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A Wilder View: Studying how rodents communicate

Posted at 3:53 PM, Feb 17, 2021
and last updated 2021-02-17 17:53:41-05

MISSOULA — Scientists haven’t found a way to speak to your dog, yet -- but they are making leaps and bounds into understanding the communication of animals.

Just like birds, mice are natural-born singers with a wide range of vocalizations. There is strong evidence that rodents use high-pitched vocalizations that serve as an array of communicative functions. But due to financial and technological limitations, little research has been done.

But now as AI software advances we are unlocking new secrets and allowing researchers to eavesdrop on these conversations. A program called Deepsqueek takes an audio signal and transforms it into an image known as a sonogram -- similar to what you see on an ultrasound.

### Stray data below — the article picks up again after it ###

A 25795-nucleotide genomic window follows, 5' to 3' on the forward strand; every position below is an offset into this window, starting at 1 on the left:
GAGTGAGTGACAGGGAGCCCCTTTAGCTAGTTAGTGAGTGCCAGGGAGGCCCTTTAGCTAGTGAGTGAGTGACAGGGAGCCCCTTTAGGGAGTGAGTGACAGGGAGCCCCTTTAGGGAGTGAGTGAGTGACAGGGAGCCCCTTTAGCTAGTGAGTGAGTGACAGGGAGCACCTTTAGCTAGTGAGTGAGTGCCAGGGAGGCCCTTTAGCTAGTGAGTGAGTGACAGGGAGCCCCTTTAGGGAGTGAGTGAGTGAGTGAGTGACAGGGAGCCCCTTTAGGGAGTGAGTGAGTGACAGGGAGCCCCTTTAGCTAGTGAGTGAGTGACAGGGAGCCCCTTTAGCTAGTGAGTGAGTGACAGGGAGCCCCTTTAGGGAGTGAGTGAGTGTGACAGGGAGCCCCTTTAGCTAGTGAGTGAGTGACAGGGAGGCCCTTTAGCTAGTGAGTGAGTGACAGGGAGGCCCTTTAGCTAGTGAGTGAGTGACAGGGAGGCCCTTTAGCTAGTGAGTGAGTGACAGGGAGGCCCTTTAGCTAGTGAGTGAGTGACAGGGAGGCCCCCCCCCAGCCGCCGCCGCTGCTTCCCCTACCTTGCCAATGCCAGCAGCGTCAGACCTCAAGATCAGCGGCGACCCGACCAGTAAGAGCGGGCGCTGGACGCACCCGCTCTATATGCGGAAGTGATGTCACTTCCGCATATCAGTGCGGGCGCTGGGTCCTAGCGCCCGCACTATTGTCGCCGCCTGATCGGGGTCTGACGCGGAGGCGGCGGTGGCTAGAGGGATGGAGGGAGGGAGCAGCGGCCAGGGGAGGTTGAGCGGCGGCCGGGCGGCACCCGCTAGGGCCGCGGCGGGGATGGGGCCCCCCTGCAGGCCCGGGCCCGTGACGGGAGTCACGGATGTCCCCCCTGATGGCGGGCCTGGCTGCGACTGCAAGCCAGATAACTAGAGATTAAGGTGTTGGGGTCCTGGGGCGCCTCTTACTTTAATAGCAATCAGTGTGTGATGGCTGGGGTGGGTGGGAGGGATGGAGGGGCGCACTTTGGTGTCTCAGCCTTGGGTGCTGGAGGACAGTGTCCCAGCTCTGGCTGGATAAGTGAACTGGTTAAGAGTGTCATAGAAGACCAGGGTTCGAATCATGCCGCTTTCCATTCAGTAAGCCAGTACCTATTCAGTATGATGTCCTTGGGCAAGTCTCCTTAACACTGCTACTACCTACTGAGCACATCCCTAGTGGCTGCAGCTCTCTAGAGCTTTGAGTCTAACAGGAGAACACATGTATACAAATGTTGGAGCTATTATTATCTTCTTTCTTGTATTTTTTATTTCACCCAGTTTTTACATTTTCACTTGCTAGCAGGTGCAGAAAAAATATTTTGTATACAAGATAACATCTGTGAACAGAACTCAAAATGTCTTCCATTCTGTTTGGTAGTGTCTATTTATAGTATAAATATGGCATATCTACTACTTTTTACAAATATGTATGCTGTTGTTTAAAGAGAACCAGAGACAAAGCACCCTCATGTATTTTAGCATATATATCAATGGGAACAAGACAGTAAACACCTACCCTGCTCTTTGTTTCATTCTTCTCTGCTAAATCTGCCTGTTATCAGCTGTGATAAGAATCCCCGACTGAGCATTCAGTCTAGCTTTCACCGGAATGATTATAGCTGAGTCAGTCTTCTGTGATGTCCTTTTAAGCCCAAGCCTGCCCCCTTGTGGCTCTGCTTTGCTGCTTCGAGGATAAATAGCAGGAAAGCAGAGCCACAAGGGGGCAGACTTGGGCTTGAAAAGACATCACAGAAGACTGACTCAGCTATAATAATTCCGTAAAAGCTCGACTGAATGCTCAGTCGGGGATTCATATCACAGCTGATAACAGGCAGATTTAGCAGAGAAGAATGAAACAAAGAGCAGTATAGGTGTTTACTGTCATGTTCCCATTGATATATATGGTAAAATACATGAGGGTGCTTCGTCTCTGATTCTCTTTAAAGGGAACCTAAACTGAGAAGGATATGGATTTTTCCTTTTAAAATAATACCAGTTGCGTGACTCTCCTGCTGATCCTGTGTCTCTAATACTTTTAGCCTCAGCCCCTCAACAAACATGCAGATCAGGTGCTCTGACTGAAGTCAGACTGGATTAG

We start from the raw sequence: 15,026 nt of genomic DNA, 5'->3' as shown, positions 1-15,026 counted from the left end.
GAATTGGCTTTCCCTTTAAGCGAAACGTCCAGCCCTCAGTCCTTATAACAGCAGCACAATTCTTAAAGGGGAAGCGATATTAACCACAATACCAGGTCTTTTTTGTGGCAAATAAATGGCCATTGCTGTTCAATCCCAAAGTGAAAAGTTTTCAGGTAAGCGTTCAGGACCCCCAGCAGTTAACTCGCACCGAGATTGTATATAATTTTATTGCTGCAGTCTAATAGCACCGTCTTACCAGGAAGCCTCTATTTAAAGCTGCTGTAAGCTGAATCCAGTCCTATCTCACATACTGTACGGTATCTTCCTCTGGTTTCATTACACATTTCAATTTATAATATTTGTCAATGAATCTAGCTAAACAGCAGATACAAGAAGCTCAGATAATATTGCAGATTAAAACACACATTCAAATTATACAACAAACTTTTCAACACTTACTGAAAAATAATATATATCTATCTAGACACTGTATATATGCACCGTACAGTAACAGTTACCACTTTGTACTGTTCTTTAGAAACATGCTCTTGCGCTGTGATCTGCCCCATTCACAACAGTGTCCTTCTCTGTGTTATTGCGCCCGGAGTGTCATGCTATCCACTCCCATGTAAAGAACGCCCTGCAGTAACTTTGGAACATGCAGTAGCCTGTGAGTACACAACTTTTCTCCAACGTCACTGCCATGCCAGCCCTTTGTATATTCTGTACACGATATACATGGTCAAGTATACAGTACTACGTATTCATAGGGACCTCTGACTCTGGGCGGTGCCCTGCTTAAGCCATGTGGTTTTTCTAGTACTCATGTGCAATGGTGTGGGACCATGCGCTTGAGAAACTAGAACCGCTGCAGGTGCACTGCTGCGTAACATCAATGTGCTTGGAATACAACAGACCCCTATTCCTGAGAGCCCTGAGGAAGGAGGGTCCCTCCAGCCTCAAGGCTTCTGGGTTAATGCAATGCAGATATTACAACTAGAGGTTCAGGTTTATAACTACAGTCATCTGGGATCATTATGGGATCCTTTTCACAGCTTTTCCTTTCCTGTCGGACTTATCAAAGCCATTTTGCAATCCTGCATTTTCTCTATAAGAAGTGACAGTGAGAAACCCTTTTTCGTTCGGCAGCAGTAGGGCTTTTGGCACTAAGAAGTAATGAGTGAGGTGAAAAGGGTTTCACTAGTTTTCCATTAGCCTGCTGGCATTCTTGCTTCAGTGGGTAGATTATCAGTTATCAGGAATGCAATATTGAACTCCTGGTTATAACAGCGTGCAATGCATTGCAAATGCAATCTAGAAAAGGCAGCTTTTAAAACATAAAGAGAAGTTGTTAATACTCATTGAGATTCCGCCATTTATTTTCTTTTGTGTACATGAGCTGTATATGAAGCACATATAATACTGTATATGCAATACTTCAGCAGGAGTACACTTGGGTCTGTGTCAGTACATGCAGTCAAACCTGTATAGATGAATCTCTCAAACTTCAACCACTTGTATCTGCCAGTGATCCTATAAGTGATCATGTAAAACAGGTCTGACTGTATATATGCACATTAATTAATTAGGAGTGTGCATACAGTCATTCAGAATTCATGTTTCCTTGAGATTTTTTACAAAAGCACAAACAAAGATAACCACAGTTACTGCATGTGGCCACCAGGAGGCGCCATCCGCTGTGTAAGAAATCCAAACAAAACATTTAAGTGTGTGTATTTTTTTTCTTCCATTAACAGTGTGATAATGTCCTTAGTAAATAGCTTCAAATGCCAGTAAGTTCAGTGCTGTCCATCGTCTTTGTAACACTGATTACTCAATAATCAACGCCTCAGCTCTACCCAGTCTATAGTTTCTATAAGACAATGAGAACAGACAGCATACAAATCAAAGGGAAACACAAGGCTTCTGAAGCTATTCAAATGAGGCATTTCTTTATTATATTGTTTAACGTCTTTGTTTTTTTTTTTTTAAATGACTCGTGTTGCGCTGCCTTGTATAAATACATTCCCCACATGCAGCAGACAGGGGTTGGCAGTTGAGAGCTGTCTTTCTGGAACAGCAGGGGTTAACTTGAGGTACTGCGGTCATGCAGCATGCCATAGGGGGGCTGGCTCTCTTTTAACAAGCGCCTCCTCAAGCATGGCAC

Most rodents produce complex sequences of squeaks throughout development and in a variety of social and motivational contexts. Your dog may be able to hear the chatter as you go for a walk but these squeaks are in a hertz frequency that humans can’t hear.

The mice in this particular study were found to have 20 unique calls. With 1,300 rodents on Earth understanding their communication will provide immense knowledge on their social lives.

You may not be super excited about studying rodent communication but this can open up a whole new world of understanding communication of wildlife. In order to allow other researchers to pursue this goal, the Deepsqueak software is open to anyone at